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Posted: Jul 29, 2011
Battery in a nanowire is as small as energy storage can possibly get
(Nanowerk News) The world at large runs on lithium ion batteries. New research at Rice University shows that tiny worlds may soon do the same.
The Rice lab of Professor Pulickel Ajayan has packed an entire lithium ion energy storage device into a single nanowire, as reported this month in the American Chemical Society journal Nano Letters ("Building Energy Storage Device on a Single Nanowire"). The researchers believe their creation is as small as such devices can possibly get, and could be valuable as a rechargeable power source for new generations of nanoelectronics.
In their paper, researchers described testing two versions of their battery/supercapacitor hybrid. The first is a sandwich with nickel/tin anode, polyethylene oxide (PEO) electrolyte and polyaniline cathode layers; it was built as proof that lithium ions would move efficiently through the anode to the electrolyte and then to the supercapacitor-like cathode, which stores the ions in bulk and gives the device the ability to charge and discharge quickly.
A schematic shows nanoscale battery/supercapacitor devices in an array, as constructed at Rice University. The devices show promise for powering nanoscale electronics and as a research tool for understanding electrochemical phenomenon at the nanoscale. (Credit: Ajayan Lab/Rice University)
The second packs the same capabilities into a single nanowire. The researchers built centimeter-scale arrays containing thousands of nanowire devices, each about 150 nanometers wide. A nanometer is a billionth of a meter, thousands of times smaller than a human hair.
Ajayan's team has been inching toward single-nanowire devices for years. The researchers first reported the creation of three-dimensional nanobatteries last December. In that project, they encased vertical arrays of nickel-tin nanowires in PMMA, a widely used polymer best known as Plexiglas, which served as an electrolyte and insulator. They grew the nanowires via electrodeposition in an anodized alumina template atop a copper substrate. They widened the template's pores with a simple chemical etching technique that created a gap between the wires and the alumina, and then drop-coated PMMA to encase the wires in a smooth, consistent sheath. A chemical wash removed the template and left a forest of electrolyte-encased nanowires.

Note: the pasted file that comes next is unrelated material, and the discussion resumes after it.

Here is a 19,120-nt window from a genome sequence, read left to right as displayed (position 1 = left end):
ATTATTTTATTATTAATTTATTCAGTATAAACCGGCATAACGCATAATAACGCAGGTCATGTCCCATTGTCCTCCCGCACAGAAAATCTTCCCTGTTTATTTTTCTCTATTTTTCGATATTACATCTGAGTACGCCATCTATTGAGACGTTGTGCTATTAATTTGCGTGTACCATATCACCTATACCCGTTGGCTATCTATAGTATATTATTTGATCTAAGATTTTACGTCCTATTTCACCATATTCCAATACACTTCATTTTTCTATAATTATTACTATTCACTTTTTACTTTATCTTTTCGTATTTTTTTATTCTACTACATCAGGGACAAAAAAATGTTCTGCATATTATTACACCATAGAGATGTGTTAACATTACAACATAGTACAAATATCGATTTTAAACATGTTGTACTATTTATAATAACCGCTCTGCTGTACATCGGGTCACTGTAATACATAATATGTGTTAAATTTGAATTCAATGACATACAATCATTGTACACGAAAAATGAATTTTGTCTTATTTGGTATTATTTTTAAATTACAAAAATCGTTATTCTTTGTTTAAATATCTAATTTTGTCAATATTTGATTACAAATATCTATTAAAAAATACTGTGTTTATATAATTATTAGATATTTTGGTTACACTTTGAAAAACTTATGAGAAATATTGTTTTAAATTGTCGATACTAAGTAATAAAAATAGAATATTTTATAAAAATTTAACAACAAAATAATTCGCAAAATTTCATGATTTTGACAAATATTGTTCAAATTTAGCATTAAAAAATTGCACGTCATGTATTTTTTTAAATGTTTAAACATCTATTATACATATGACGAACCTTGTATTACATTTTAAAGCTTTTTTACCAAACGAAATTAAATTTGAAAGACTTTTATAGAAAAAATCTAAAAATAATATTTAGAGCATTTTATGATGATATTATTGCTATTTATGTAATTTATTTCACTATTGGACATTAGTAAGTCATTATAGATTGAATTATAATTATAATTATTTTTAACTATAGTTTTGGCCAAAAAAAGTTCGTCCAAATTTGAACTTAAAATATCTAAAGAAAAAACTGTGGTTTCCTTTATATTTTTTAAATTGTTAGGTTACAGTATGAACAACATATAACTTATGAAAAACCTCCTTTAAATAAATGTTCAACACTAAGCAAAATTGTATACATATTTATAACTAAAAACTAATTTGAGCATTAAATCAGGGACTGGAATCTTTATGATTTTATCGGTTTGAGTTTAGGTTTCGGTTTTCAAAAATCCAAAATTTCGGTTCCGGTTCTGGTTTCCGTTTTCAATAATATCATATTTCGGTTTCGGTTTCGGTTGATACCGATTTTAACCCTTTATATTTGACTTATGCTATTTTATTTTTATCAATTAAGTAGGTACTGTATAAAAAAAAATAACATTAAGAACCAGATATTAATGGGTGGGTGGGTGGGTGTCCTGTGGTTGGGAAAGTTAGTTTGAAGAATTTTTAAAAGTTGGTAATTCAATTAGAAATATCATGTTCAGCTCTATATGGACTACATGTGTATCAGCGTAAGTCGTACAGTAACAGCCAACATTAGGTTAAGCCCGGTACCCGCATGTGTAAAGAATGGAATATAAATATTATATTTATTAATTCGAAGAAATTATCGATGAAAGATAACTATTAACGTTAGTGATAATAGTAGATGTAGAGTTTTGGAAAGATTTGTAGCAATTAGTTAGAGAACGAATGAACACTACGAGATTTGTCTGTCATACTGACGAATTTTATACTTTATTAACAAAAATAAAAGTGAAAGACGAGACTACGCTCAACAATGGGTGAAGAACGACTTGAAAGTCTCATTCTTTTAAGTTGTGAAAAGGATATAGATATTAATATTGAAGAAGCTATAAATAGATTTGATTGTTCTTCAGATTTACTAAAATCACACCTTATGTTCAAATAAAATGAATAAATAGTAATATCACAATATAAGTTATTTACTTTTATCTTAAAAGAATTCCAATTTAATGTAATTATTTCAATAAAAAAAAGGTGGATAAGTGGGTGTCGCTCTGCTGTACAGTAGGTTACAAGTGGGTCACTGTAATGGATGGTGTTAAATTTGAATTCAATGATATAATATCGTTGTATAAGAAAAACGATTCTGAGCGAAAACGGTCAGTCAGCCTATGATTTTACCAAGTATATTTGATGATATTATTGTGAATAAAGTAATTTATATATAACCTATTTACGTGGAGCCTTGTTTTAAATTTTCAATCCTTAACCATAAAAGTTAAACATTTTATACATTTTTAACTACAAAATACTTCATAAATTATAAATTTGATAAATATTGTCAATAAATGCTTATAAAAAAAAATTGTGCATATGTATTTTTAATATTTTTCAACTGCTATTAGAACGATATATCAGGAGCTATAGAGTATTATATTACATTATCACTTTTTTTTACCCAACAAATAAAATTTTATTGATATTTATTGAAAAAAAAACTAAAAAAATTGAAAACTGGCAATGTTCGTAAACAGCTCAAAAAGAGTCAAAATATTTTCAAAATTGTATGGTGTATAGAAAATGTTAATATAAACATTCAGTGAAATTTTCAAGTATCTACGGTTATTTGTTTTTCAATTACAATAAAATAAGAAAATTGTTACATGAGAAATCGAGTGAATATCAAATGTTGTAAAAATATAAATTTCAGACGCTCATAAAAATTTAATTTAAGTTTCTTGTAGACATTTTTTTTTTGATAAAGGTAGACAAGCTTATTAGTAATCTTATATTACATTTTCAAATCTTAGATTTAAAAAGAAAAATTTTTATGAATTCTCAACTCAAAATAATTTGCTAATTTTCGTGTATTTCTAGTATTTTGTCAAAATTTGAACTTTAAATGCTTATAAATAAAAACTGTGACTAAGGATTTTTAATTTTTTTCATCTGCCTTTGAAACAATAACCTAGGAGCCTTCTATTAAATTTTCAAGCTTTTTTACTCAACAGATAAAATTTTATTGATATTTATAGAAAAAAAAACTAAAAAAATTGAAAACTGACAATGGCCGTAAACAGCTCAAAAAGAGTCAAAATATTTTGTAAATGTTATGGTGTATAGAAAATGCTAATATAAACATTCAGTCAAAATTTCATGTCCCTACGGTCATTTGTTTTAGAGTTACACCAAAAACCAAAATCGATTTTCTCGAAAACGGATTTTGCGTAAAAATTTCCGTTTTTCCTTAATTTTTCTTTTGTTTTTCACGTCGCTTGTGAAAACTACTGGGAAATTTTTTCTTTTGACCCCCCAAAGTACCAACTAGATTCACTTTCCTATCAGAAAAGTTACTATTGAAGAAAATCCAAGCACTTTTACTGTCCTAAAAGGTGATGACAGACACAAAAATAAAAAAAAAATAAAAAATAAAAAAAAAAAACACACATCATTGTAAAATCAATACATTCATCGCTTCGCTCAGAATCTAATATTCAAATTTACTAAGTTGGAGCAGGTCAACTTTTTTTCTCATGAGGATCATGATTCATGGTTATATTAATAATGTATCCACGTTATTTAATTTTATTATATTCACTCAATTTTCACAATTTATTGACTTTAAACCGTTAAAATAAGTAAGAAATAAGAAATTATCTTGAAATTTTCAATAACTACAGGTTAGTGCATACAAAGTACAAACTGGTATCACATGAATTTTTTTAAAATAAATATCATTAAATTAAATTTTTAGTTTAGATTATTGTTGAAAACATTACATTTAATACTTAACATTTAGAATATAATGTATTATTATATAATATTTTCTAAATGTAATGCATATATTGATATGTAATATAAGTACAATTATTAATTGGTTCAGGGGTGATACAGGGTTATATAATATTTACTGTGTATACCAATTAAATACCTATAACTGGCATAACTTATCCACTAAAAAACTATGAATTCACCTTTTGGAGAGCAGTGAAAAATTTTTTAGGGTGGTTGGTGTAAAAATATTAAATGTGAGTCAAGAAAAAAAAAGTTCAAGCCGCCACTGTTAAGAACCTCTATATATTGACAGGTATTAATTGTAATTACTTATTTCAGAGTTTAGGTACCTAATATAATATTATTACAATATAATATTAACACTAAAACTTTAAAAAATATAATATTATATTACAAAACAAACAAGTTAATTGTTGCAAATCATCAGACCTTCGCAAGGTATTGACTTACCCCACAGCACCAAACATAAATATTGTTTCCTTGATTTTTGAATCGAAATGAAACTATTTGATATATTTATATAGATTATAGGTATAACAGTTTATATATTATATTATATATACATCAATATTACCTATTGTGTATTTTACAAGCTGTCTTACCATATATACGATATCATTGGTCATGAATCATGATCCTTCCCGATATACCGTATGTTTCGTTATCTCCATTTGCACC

In that battery, the encased nickel-tin was the anode, but the cathode had to be attached on the outside.
The new process tucks the cathode inside the nanowires, said Ajayan, a professor of mechanical engineering and materials science. In this feat of nanoengineering, the researchers used PEO as the gel-like electrolyte that stores lithium ions and also serves as an electrical insulator between nanowires in an array.
After much trial and error, they settled on an easily synthesized polymer known as polyaniline (PANI) as their cathode. Drop-coating the widened alumina pores with PEO coats the insides, encases the anodes and leaves tubes at the top into which PANI cathodes could also be drop-coated. An aluminum current collector placed on top of the array completes the circuit.
An ultrathin battery/supercapacitor hybrid contains thousands of nanowires, each of which is a fully functional battery. The Rice University lab of Pulickel Ajayan developed the device. (Credit: Jeff Fitlow/Rice University)
"The idea here is to fabricate nanowire energy storage devices with ultrathin separation between the electrodes," said Arava Leela Mohana Reddy, a research scientist at Rice and co-author of the paper. "This affects the electrochemical behavior of the device. Our devices could be a very useful tool to probe nanoscale phenomenon."
The team's experimental batteries are about 50 microns tall -- about the diameter of a human hair and almost invisible when viewed edge-on, Reddy said. Theoretically, the nanowire energy storage devices can be as long and wide as the templates allow, which makes them scalable.
The nanowire devices show good capacity; the researchers are fine-tuning the materials to increase their ability to repeatedly charge and discharge, which now drops off after a about 20 cycles.
"There's a lot to be done to optimize the devices in terms of performance," said the paper's lead author, Sanketh Gowda, a chemical engineering graduate student at Rice. "Optimization of the polymer separator and its thickness and an exploration of different electrode systems could lead to improvements."